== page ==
Virus protection usually meant buying software, paying a yearly fee or dealing with the hassles of the free stuff available.

    Many doomsayers would comment that you NEEDED anti-virus software on OS X, because it’s not a matter of IF it’s a matter of WHEN.

    However, we’re in the 10th year of OS X. We haven’t seen one virus. This is a pretty long lifespan for an OS, and I’m not sure how much longer we can expect OS X as a platform after Lion. In other words, if a virus isn’t released relatively soon and late into the lifespan of OS X, we’re likely to never see a virus released for OS X.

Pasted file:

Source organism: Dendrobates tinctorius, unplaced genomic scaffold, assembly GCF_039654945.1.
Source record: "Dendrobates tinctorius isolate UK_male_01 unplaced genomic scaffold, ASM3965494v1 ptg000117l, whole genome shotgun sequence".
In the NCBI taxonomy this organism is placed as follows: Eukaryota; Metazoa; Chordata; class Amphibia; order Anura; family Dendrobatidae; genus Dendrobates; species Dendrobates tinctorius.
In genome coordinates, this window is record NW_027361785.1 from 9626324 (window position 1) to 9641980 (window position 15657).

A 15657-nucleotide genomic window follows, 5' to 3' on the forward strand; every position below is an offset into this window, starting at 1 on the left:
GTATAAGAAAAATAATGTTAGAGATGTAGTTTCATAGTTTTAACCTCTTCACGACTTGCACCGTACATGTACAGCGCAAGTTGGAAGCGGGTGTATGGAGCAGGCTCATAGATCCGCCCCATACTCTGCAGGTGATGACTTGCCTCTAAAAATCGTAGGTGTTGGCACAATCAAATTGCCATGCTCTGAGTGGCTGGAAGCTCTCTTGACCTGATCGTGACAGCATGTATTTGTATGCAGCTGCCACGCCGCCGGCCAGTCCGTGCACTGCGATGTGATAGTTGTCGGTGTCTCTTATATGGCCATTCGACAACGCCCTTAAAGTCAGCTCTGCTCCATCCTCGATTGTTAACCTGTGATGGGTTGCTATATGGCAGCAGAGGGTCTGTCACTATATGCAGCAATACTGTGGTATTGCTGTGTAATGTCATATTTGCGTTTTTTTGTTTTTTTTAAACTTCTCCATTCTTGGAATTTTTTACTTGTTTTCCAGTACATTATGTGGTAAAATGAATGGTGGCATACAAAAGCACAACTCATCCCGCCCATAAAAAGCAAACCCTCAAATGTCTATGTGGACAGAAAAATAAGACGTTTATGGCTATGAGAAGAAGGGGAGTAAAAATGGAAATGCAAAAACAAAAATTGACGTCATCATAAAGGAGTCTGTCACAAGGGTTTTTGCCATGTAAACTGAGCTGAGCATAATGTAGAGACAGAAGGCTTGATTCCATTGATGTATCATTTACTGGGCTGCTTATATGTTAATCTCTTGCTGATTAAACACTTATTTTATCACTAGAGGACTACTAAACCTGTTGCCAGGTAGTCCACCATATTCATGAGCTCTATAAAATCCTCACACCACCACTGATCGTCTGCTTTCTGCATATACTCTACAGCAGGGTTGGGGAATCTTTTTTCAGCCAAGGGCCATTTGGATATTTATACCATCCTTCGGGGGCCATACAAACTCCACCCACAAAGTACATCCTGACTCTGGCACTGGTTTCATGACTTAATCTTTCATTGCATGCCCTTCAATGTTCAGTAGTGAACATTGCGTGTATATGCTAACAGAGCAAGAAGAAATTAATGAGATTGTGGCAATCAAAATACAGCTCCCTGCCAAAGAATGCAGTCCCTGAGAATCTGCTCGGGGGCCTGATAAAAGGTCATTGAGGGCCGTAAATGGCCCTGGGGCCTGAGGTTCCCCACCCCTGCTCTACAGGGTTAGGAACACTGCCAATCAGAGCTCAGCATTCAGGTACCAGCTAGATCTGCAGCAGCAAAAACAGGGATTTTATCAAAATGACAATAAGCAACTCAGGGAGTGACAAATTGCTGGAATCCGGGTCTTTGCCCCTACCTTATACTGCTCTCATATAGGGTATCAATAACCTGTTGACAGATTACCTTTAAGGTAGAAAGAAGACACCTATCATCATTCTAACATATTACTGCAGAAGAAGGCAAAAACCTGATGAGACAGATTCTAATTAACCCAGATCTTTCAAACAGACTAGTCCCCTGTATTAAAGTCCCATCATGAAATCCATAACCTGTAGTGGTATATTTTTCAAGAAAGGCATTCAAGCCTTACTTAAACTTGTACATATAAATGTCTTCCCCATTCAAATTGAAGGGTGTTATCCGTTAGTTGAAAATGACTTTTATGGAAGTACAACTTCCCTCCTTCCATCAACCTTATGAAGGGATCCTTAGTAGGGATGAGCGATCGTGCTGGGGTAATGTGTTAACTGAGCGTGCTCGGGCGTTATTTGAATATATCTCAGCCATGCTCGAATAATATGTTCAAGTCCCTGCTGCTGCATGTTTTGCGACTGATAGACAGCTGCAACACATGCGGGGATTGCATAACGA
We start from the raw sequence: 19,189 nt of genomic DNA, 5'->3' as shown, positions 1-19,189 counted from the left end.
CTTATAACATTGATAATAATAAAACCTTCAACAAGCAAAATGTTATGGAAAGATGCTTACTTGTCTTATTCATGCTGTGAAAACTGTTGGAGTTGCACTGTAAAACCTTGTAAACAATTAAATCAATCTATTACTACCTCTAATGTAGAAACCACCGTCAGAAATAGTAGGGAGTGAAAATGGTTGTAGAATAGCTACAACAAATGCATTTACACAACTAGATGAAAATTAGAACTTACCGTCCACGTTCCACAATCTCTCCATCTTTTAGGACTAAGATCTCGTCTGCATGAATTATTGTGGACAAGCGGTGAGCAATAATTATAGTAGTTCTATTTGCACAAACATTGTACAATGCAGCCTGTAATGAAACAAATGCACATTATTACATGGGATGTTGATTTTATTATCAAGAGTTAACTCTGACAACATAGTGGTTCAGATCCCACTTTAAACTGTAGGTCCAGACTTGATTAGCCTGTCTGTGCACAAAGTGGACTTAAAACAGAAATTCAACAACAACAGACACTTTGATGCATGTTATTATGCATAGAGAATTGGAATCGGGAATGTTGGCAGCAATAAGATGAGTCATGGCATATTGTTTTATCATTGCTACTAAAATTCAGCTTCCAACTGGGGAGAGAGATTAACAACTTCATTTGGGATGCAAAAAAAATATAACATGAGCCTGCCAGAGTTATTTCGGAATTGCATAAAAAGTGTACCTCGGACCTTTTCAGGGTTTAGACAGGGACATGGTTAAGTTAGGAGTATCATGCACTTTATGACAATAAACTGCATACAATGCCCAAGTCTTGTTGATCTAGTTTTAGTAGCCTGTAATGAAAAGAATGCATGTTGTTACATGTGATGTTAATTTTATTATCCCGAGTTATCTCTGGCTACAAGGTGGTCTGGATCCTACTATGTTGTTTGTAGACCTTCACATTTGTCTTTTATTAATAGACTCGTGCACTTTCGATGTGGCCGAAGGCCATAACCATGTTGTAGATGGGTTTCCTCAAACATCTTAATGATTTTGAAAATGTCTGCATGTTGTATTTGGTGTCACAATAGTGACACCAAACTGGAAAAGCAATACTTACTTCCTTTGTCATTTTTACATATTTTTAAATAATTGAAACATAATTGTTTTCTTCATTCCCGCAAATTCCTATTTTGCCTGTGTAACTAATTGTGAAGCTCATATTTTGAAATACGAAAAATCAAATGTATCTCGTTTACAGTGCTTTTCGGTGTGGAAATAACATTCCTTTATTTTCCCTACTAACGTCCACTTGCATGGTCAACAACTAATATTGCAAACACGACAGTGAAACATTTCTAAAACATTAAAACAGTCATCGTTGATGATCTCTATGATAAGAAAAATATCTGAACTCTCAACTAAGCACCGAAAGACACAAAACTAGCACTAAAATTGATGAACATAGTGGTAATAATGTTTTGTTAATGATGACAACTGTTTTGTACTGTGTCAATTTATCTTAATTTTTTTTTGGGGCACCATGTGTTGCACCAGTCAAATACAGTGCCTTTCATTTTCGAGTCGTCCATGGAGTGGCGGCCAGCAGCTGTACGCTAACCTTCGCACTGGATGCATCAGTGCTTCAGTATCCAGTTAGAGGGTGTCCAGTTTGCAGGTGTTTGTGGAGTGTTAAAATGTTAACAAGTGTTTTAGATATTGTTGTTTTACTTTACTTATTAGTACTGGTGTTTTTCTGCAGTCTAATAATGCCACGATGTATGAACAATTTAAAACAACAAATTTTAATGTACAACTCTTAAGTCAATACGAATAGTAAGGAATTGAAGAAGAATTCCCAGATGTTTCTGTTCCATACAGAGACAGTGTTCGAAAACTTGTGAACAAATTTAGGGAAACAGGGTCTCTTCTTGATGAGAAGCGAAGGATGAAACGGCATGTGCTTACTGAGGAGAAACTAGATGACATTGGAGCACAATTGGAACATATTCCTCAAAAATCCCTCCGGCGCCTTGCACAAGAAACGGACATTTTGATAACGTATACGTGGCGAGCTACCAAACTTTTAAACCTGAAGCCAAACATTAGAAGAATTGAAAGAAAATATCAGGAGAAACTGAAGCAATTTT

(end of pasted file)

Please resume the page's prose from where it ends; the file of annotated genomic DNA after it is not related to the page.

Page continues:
Here’s why this matters: Anti-virusing ain’t easy.

    It’s also not cheap. Early on, it was my recommendation to not buy anti-virus protection until a virus had been released, and then evaluate the risk, and see if software would even be necessary as opposed to being taken care of by an update from Apple. I received a ton of flack for that and was flamed like crazy

    However, think about the costs involved in always having anti-virus protection for these many years. Even if a virus does get released and you do end up needing to buy protection, you still would’ve save money by not having to have paying for protection every year.

    You also would’ve been less likely to have lost data/files. There have been numerous instances of known bugs in anti-virus apps on multiple platforms that resulted in crashing, deleted data/files, and tons of hassles in software installations, even including security patches!